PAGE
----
Comparing Gertrude And Ophelia In Arthur Miller's Death Of A Salesman

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In literature, the role and function of women varies depending on the author. Particularly in the past, there were playwrights who portrayed women as frail, submissive figures to be used as pawns by men. Some critics find this kind of depiction in William Shakespeare’s Hamlet, as well as in Arthur Miller’s Death of a Salesman. They consider the female characters in these plays as essentially two-dimensional characters that serve only to help develop their male counterparts' characters. I, however, argue that Gertrude and Ophelia in Hamlet and Linda in Death of a Salesman may be interpreted as prominent characters. I will make my case for this position by examining key comments and actions of each of the three women. In Shakespeare’s Hamlet,…show more content…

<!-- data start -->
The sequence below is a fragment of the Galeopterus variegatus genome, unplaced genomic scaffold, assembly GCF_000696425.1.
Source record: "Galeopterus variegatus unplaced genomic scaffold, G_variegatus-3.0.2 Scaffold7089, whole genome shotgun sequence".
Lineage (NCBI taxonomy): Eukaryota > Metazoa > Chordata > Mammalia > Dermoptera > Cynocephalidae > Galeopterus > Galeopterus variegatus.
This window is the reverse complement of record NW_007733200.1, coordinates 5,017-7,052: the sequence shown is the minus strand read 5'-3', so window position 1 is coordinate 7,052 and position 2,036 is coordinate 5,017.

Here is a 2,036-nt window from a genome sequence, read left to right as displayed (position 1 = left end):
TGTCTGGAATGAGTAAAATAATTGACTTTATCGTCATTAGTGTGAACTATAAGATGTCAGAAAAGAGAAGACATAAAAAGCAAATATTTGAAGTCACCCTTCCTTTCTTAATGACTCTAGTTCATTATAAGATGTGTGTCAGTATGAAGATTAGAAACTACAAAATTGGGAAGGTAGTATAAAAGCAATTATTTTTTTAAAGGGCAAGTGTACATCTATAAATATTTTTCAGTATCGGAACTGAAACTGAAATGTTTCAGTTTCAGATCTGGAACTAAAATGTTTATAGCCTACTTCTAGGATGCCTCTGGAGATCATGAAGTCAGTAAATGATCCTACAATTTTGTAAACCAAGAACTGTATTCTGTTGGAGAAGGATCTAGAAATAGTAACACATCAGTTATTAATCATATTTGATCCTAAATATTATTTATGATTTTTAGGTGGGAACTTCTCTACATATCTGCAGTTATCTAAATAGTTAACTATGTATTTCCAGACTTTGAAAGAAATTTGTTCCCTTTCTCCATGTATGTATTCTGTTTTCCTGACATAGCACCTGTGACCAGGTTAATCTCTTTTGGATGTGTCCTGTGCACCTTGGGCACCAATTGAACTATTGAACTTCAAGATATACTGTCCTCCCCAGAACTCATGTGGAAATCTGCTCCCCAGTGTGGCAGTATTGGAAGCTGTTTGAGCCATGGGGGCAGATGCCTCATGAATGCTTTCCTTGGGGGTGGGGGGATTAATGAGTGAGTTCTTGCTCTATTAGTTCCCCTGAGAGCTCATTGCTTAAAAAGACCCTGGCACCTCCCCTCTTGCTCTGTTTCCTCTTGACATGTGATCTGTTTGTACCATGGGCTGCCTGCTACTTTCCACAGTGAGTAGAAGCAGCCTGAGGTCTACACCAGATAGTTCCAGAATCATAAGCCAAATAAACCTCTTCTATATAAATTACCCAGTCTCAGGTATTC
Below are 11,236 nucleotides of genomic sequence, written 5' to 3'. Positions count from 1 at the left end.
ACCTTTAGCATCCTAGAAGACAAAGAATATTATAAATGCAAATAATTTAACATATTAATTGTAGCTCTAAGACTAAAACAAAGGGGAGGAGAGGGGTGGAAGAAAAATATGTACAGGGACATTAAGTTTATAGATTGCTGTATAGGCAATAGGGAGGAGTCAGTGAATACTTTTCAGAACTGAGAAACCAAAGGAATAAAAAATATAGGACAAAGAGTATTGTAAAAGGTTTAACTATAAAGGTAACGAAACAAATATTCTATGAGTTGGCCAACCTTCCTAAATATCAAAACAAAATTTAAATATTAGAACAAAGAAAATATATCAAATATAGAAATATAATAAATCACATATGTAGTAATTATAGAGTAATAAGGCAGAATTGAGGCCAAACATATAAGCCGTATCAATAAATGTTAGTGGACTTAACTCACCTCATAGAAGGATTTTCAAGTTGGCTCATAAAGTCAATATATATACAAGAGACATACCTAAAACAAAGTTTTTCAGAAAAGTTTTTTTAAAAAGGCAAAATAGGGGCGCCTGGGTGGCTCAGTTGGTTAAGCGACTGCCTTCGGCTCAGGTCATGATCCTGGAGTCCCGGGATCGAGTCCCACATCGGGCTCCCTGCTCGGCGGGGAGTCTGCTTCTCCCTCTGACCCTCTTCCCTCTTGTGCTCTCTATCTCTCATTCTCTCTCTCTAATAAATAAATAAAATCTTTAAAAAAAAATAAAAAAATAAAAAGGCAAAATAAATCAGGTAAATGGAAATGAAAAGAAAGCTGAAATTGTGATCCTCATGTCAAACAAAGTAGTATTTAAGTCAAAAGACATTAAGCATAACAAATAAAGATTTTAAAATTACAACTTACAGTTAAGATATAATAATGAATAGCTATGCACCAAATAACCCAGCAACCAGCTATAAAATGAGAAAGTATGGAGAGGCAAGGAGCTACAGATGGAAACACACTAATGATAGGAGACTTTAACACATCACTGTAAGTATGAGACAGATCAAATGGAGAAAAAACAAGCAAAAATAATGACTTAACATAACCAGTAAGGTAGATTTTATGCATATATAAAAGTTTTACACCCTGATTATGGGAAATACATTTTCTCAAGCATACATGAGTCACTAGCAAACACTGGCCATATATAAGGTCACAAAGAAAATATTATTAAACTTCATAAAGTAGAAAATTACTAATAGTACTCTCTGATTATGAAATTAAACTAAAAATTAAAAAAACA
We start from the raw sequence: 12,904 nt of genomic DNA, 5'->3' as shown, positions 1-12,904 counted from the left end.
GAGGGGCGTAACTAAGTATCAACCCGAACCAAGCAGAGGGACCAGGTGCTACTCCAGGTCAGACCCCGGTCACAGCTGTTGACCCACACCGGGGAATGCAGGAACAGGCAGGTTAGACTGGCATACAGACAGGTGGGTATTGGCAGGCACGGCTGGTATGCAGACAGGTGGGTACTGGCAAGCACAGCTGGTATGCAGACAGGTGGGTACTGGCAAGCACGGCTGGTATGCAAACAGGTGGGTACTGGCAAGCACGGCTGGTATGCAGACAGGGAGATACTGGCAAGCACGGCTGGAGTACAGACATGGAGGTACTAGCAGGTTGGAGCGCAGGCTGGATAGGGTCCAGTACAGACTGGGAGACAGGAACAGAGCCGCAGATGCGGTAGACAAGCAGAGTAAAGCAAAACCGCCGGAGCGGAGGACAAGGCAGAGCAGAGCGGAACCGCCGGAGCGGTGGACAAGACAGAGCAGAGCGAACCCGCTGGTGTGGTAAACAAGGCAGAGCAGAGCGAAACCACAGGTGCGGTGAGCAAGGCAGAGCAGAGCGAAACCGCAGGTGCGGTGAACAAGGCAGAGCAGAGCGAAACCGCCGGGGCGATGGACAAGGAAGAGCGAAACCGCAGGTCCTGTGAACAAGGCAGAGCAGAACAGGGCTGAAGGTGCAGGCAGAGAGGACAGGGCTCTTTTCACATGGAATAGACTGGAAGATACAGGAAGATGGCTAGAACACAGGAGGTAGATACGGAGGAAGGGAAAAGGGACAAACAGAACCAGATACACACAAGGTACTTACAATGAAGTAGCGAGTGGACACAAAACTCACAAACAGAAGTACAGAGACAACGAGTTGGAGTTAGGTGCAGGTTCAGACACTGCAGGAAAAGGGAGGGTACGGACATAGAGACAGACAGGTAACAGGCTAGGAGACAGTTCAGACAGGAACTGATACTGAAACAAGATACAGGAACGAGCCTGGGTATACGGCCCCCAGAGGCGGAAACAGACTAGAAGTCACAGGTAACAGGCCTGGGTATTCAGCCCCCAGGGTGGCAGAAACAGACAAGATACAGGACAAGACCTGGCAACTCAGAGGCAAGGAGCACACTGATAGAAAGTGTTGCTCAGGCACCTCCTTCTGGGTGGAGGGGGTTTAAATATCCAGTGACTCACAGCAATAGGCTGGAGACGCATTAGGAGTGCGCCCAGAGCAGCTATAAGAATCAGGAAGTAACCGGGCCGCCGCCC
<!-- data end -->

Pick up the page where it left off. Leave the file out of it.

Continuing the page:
It seems as though the men in her life give her no chance to develop an independent conscious of her own, which makes her incapable of living in a world she has no part of. Hamlet’s mistreatment towards Ophelia stems from his belief that all women are deceitful and unfaithful. In Hamlet’s famous line, “Get thee to a nunnery!”, where he commands Ophelia to go to a covent for unmarried woman. Hamlet even insults Ophelia’s father by arguing that married men are fools and marriage should not exist. However, Ophelia’s heart has her convinced that Hamlet loves her, though he swears he never did. Ophelia is trapped in her choice-less existence, contradicted by her obedience to her father and brother and her love for Hamlet. From the start she must define herself by male judgments, however her strength comes to light when in the most gracious way she defends herself against Laertes. “I shall the effect of this good lesson keep as watchman to my heart. But, good my brother, do not, as some ungracious pastors do, show me the steep and thorny way to heaven, whiles, like a puffed and reckless libertine, himself the primrose path of dalliance treads and recks not his own rede” (Act 1, Scene 3, 49-55). After Laertes warns his sister to remain chaste, she points the double standard in his advice. Her remarks demonstrate that she is not weak and is able to voice her opinion when she feels strongly towards the subject at hand. I believe that the contradicting expectations of Ophelia from Polonius and Hamlet caused her to lose her sense of self. As Ophelia’s mother is dead, men dominate her world. She has no way to reconcile the contradictory selves her men demand that she be and therefore loses her selfhood. I argue however, that Ophelia is not a weak women in relation to her death. Her suicide is actually an act of independence and freedom

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